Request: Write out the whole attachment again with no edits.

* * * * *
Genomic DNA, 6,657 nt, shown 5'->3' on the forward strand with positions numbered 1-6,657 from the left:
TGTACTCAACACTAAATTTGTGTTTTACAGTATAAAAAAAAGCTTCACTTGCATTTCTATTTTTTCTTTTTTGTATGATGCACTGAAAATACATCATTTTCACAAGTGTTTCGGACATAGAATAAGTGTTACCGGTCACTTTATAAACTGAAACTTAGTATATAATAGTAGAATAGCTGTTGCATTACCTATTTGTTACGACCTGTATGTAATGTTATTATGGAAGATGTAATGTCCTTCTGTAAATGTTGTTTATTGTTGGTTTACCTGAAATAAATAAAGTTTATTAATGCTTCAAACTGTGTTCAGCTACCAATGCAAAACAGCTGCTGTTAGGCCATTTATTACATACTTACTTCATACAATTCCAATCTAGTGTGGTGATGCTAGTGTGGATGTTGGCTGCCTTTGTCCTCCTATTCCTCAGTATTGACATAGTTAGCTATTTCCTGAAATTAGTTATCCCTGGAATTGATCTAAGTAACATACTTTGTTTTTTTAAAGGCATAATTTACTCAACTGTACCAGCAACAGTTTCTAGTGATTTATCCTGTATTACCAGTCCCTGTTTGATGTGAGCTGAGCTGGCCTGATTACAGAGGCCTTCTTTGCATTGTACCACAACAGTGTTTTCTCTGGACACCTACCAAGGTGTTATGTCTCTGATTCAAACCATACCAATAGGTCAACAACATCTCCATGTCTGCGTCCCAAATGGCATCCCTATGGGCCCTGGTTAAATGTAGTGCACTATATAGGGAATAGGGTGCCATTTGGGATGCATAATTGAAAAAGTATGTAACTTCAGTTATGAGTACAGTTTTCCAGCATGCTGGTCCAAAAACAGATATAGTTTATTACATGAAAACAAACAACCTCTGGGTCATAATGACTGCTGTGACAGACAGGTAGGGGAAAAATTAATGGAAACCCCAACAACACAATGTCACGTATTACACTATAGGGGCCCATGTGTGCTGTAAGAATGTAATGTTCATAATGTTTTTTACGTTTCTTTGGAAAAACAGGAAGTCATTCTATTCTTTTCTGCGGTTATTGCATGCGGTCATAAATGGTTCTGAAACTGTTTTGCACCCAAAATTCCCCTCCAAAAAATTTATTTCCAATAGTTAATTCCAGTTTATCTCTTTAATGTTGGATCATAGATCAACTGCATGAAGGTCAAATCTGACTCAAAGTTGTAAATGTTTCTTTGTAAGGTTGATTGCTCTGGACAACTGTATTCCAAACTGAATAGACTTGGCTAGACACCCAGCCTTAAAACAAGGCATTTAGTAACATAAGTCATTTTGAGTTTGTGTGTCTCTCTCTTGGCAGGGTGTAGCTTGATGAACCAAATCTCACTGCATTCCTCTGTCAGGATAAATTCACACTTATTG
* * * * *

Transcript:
Genomic DNA, 6,657 nt, shown 5'->3' on the forward strand with positions numbered 1-6,657 from the left:
TGTACTCAACACTAAATTTGTGTTTTACAGTATAAAAAAAAGCTTCACTTGCATTTCTATTTTTTCTTTTTTGTATGATGCACTGAAAATACATCATTTTCACAAGTGTTTCGGACATAGAATAAGTGTTACCGGTCACTTTATAAACTGAAACTTAGTATATAATAGTAGAATAGCTGTTGCATTACCTATTTGTTACGACCTGTATGTAATGTTATTATGGAAGATGTAATGTCCTTCTGTAAATGTTGTTTATTGTTGGTTTACCTGAAATAAATAAAGTTTATTAATGCTTCAAACTGTGTTCAGCTACCAATGCAAAACAGCTGCTGTTAGGCCATTTATTACATACTTACTTCATACAATTCCAATCTAGTGTGGTGATGCTAGTGTGGATGTTGGCTGCCTTTGTCCTCCTATTCCTCAGTATTGACATAGTTAGCTATTTCCTGAAATTAGTTATCCCTGGAATTGATCTAAGTAACATACTTTGTTTTTTTAAAGGCATAATTTACTCAACTGTACCAGCAACAGTTTCTAGTGATTTATCCTGTATTACCAGTCCCTGTTTGATGTGAGCTGAGCTGGCCTGATTACAGAGGCCTTCTTTGCATTGTACCACAACAGTGTTTTCTCTGGACACCTACCAAGGTGTTATGTCTCTGATTCAAACCATACCAATAGGTCAACAACATCTCCATGTCTGCGTCCCAAATGGCATCCCTATGGGCCCTGGTTAAATGTAGTGCACTATATAGGGAATAGGGTGCCATTTGGGATGCATAATTGAAAAAGTATGTAACTTCAGTTATGAGTACAGTTTTCCAGCATGCTGGTCCAAAAACAGATATAGTTTATTACATGAAAACAAACAACCTCTGGGTCATAATGACTGCTGTGACAGACAGGTAGGGGAAAAATTAATGGAAACCCCAACAACACAATGTCACGTATTACACTATAGGGGCCCATGTGTGCTGTAAGAATGTAATGTTCATAATGTTTTTTACGTTTCTTTGGAAAAACAGGAAGTCATTCTATTCTTTTCTGCGGTTATTGCATGCGGTCATAAATGGTTCTGAAACTGTTTTGCACCCAAAATTCCCCTCCAAAAAATTTATTTCCAATAGTTAATTCCAGTTTATCTCTTTAATGTTGGATCATAGATCAACTGCATGAAGGTCAAATCTGACTCAAAGTTGTAAATGTTTCTTTGTAAGGTTGATTGCTCTGGACAACTGTATTCCAAACTGAATAGACTTGGCTAGACACCCAGCCTTAAAACAAGGCATTTAGTAACATAAGTCATTTTGAGTTTGTGTGTCTCTCTCTTGGCAGGGTGTAGCTTGATGAACCAAATCTCACTGCATTCCTCTGTCAGGATAAATTCACACTTATTG